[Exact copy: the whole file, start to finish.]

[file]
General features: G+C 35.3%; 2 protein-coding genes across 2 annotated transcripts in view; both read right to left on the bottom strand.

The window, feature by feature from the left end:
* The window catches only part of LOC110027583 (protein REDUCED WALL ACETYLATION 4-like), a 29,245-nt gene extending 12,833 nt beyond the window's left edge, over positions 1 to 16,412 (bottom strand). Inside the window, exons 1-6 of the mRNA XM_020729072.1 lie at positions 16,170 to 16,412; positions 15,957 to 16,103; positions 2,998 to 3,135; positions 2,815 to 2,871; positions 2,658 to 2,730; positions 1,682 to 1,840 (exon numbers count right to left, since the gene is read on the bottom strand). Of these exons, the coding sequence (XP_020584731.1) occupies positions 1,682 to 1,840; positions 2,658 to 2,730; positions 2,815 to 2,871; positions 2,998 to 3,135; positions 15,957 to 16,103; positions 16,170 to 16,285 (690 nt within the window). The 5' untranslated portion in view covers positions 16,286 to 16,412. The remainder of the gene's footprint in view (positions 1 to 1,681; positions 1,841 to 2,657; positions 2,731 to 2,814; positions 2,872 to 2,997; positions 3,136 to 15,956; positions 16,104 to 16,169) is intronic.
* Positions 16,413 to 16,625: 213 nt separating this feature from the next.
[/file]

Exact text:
General features: G+C 35.3%; 2 protein-coding genes across 2 annotated transcripts in view; both read right to left on the bottom strand.

The window, feature by feature from the left end:
* The window catches only part of LOC110027583 (protein REDUCED WALL ACETYLATION 4-like), a 29,245-nt gene extending 12,833 nt beyond the window's left edge, over positions 1 to 16,412 (bottom strand). Inside the window, exons 1-6 of the mRNA XM_020729072.1 lie at positions 16,170 to 16,412; positions 15,957 to 16,103; positions 2,998 to 3,135; positions 2,815 to 2,871; positions 2,658 to 2,730; positions 1,682 to 1,840 (exon numbers count right to left, since the gene is read on the bottom strand). Of these exons, the coding sequence (XP_020584731.1) occupies positions 1,682 to 1,840; positions 2,658 to 2,730; positions 2,815 to 2,871; positions 2,998 to 3,135; positions 15,957 to 16,103; positions 16,170 to 16,285 (690 nt within the window). The 5' untranslated portion in view covers positions 16,286 to 16,412. The remainder of the gene's footprint in view (positions 1 to 1,681; positions 1,841 to 2,657; positions 2,731 to 2,814; positions 2,872 to 2,997; positions 3,136 to 15,956; positions 16,104 to 16,169) is intronic.
* Positions 16,413 to 16,625: 213 nt separating this feature from the next.